Academic journal article Africa

II 'Cultural Officer' at Home and Abroad: Oloye Adebayo Ogunrinu Ogundijo, 1939-2005

Academic journal article Africa

II 'Cultural Officer' at Home and Abroad: Oloye Adebayo Ogunrinu Ogundijo, 1939-2005

Article excerpt

ON THE CAREER OF A CHRISTIAN SCHOOL TEACHER TURNED ORISA PRIEST

His friends addressed him as Oloye (Titleholder) and as Bayo. He was deeply rooted in the world-views, folk classifications of living beings, healing practices and social mores of modern urban forms of Yoruba culture. These are of course widespread cultural forms, which constantly cut across the hypothetical divide between what counts as 'popular culture' and what is classified as 'elite culture' or 'academic culture' in contemporary Yorubaland. They, and the social-networking practices and hierarchical conventions accompanying them, largely shaped Bayo's assumptions and attitudes throughout his life. At the same time, as his career demonstrates, he was a man of initiative and insight, quick to detect new paths and eager to take them.

For many years, at Obafemi Awolowo University, Ile-Ife, he held the position of cultural officer in the Institute of Cultural Studies, where the 'academic' and 'popular', and the 'modern' and 'traditional' dimensions of Yoruba culture intersect. In Nigeria he published books in Yoruba and English, which are compromises between different orders of conventions in the presentation of the material. (1) Also, as a deservedly trusted transcriber and translator of recordings of oral performances and interviews, and more generally as a knowledgeable source of information and elucidation, he often mediated between academic researchers--both local and foreign--and Yoruba texts and traditional specialists. I think back, with nostalgia and gratitude, to the times when I first became indebted to him for that, in Nigeria and Britain. In England he taught a course in the Yoruba language at the Centre of West African Studies, University of Birmingham and, in cooperation with Karin Barber, put together the book Yoruba Popular Theatre, jointly published by them in America. (2) In addition, both in Africa and abroad, he introduced to the cult of the Orisa a number of foreigners willing to explore new avenues of personal religious experience.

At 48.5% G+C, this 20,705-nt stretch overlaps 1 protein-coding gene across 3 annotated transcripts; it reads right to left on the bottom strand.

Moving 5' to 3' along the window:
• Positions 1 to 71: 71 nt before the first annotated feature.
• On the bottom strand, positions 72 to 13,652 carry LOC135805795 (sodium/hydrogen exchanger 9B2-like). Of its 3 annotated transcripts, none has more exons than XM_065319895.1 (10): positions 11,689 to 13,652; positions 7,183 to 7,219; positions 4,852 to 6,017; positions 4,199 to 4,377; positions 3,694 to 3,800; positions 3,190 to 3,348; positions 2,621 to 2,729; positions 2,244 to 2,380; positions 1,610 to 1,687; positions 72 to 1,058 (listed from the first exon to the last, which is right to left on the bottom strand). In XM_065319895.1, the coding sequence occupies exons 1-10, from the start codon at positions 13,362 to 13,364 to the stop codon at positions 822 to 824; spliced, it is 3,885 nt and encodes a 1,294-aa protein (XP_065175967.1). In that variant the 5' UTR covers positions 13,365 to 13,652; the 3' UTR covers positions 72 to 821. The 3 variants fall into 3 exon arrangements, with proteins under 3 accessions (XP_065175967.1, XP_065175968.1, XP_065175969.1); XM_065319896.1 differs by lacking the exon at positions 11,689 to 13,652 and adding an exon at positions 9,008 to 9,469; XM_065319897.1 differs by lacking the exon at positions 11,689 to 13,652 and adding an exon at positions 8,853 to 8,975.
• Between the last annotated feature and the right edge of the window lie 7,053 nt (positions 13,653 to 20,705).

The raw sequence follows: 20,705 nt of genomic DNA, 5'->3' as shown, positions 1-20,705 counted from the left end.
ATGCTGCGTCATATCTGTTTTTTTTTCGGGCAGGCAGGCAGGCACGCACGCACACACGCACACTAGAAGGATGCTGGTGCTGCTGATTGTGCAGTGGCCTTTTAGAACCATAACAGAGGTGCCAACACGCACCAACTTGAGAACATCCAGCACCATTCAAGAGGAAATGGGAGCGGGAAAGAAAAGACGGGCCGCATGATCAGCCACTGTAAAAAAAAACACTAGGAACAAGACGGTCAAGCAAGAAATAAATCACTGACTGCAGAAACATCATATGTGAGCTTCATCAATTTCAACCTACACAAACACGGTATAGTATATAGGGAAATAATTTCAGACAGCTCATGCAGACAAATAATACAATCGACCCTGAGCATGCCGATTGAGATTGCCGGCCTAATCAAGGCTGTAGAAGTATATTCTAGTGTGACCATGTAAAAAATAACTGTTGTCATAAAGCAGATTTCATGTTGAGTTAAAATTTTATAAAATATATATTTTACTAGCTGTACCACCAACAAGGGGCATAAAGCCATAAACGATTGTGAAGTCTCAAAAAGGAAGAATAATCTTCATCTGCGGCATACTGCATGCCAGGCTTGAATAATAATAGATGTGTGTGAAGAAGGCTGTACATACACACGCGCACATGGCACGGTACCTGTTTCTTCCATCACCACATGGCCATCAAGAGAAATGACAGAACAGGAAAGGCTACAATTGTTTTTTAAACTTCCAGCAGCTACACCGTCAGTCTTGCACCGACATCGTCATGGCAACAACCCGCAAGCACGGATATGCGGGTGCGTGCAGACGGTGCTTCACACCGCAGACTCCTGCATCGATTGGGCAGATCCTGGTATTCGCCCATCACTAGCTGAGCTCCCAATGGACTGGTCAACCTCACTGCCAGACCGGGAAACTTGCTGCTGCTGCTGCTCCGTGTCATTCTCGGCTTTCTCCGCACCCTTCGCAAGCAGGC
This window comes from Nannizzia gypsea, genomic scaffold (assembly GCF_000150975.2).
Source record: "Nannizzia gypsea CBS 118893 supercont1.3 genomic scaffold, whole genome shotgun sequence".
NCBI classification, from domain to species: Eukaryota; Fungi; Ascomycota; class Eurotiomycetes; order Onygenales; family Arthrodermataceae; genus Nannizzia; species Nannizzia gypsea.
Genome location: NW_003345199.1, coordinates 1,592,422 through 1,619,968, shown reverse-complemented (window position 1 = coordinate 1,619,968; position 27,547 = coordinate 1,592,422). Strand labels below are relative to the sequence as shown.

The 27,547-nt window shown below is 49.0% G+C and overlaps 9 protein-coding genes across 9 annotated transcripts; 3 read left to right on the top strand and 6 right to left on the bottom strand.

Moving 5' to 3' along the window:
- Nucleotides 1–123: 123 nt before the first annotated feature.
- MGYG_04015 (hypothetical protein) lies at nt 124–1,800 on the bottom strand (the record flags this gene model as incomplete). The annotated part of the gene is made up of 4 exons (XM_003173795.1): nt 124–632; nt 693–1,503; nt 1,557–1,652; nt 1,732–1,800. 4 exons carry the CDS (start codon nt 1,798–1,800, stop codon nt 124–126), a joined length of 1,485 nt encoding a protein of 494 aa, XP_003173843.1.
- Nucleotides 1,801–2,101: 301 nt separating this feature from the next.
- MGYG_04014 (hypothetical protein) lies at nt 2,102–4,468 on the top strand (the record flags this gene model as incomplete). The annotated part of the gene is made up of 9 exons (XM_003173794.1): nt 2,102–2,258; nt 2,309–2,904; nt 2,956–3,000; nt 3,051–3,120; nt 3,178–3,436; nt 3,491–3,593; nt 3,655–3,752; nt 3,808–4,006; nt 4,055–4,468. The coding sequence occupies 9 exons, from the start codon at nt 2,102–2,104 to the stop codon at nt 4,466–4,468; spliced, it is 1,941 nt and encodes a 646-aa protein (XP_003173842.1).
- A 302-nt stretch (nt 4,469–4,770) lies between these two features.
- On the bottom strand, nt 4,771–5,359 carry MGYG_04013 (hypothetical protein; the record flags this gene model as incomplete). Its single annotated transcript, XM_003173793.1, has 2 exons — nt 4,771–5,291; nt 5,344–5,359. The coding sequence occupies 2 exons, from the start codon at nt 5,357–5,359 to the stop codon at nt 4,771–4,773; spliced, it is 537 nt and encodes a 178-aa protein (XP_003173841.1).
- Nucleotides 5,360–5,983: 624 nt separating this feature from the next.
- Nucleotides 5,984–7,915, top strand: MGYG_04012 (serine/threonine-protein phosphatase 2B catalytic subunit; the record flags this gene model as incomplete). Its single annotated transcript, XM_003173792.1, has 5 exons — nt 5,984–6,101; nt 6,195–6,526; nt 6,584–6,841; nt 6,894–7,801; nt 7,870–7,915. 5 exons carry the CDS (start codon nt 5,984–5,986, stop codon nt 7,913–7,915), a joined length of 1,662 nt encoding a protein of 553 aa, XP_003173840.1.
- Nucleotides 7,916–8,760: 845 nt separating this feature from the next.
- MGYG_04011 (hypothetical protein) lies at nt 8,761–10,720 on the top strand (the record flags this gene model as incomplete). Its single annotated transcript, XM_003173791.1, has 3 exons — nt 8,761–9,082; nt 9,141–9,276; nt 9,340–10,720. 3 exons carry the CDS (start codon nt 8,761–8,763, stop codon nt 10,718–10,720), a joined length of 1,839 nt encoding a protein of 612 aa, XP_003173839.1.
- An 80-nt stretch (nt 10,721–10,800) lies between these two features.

The responsibility for Bayo's upbringing was distributed within his family in a way that distanced him from the Yoruba traditional religious practices of his parents, and led to his initiation into Christianity. He was a recipient, and later a conveyor, of Christian education (he attended teacher-training courses in 1961-2 and 1966-7). Then, in the fifth decade of his life, he decided to take a Diploma course in Yoruba Studies at the University of Lagos and eventually recreated himself as an Orisa priest. He changed his last name from 'Akanbi' to 'Ogundijo'. (3)

This was in part a return to parental, and ancestral, practices remembered from earliest childhood. But it was also part of an intellectual quest belonging very much in the late twentieth century, which he pursued along the interfaces of university studies, traditional religious expertise, popular knowledge of Yoruba lore, and neotraditionalist movements. These movements, often involving active and retired academic staff, and in competition with equally university-based evangelical Christian and Muslim initiatives, have striven to retrieve Yoruba traditional religion while redefining it as a universal religion.

Bayo both apprenticed himself to traditionalists 'of the old school' and developed an interest in the new ideas behind the Yoruba Ifa Kabbalah Centre, established in 1997 by Dr Samuel Modupeola Opeola, a retired senior lecturer who had taught in the Faculty of Education of Obafemi Awolowo University. (Bayo became the Centre's first chairman.) (4) One of the missions of this centre, vigorously pursued by Bayo, was to counter the notion of African traditional religion as 'pagan' and therefore inferior. As Dr Opeola told us, Bayo gave a paper at an international inter-religious dialogue conference in Tamale, Ghana in November 2004, in which he argued that no one religion is better than another. Equal opportunity should be given to all religious groups, as indicated in the country's constitution. …

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